Health system heading for breakdown unless steps are taken; Cong. Greg seeks regional DOH help

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BACOLOD CITY, Negros Occidental, Philippines – The local health system appears headed for a breakdown if steps are not taken soon to alleviate the situation.

“We are headed for a breakdown,” Vice Mayor El Cid Familiaran, chair of the local inter-agency task force here, told DNX amid reports of an increasing number of doctors and health frontliners being infected.

BREAKDOWN. Vice-Mayor El Cid Familiaran says that unless steps are taken to address the situation as more health workers are infected by the virus. | DNX Stock Photo

Various sources who asked not to be named had earlier told DNX some private hospitals are running out of manpower as medical staff are increasingly being isolated after being tested positive.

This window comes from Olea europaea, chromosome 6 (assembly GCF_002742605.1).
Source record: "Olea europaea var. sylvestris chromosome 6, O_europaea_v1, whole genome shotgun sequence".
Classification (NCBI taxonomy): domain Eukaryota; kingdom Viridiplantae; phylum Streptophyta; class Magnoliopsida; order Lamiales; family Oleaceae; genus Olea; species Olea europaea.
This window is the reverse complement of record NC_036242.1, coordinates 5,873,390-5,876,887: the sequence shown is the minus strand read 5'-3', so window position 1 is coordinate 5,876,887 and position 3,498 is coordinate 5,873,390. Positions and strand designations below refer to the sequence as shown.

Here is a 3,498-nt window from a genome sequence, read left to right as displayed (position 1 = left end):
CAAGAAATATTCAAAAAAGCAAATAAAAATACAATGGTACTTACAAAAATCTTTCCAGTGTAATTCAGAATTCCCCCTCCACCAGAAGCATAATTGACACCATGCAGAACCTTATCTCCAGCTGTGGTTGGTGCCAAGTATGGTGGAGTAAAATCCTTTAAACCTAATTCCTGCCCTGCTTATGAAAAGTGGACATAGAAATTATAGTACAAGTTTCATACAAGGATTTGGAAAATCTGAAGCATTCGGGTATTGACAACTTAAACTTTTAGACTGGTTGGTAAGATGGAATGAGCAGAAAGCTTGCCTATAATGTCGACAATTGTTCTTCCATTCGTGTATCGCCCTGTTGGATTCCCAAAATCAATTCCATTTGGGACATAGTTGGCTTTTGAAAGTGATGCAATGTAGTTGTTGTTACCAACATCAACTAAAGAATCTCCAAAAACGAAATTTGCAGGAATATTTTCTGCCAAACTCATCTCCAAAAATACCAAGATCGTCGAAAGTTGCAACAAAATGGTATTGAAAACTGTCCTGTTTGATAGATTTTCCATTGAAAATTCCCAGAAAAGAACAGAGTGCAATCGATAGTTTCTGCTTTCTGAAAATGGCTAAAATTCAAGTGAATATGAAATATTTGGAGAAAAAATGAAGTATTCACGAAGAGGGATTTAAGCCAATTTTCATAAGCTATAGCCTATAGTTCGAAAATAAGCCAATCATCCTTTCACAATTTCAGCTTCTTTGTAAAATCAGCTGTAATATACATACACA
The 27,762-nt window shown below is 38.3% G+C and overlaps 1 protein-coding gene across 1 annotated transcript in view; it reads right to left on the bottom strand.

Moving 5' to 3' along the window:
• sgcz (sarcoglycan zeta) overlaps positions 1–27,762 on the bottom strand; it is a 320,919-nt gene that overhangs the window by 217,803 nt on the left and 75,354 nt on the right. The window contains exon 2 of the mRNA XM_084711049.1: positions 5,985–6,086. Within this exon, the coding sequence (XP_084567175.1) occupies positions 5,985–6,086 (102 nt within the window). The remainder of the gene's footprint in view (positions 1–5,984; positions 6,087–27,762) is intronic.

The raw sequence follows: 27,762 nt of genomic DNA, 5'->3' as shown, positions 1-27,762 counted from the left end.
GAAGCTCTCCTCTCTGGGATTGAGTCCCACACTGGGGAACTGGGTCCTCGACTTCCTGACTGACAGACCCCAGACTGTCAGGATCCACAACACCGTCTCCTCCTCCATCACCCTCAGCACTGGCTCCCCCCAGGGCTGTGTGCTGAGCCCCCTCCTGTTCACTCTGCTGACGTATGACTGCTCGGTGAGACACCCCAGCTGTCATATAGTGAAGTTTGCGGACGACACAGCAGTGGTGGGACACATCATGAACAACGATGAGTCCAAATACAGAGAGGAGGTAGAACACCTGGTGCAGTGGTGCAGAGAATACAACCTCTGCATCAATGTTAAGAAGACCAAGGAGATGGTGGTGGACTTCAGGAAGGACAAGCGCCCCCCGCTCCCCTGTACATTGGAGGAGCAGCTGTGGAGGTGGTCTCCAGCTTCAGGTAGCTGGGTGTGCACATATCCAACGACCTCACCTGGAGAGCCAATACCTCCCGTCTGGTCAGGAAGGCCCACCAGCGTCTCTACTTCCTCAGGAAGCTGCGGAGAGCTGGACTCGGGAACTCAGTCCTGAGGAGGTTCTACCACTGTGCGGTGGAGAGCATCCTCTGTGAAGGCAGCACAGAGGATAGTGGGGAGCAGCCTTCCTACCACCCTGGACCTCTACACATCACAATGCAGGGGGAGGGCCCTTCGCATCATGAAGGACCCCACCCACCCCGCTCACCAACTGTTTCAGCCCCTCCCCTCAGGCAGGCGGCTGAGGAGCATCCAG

One source said there are only three infectious diseases experts here who “can still be tapped” but did not explain further.

Physician Connie Rose Benjamin, however, told DNX the city is not yet headed for a total breakdown of its health service although she added doctors and nurses are being infected and have to be quarantined, taking them away from the frontlines.

Benjamin, who heads the provincial College of Physicians, said private hospitals like the Riverside Medical Center and the Bacolod Adventist Medical Center have had cases of doctors who were infected, according to a census they have conducted.

She is not certain about the other private medical facilities that have not made disclosures, however.

As this developed, the lone district solon, Greg Gasataya said he had already requested regional health chief Marilyn Convocar as early as last month about the dire situation in the city.

Gasataya told DNX Convocar had already assured him that the regional DOH will be sending 20 nurses here.

Other essential health workers like medical technologists will also be hired by the DOH, Gasataya quoted Convocar as having said.

The public Corazon Locsin Montelibano Memorial Regional Hospital had earlier been plagued by manpower problems, forcing its medical director, Julius Drilon, to shut down some of its essential services.

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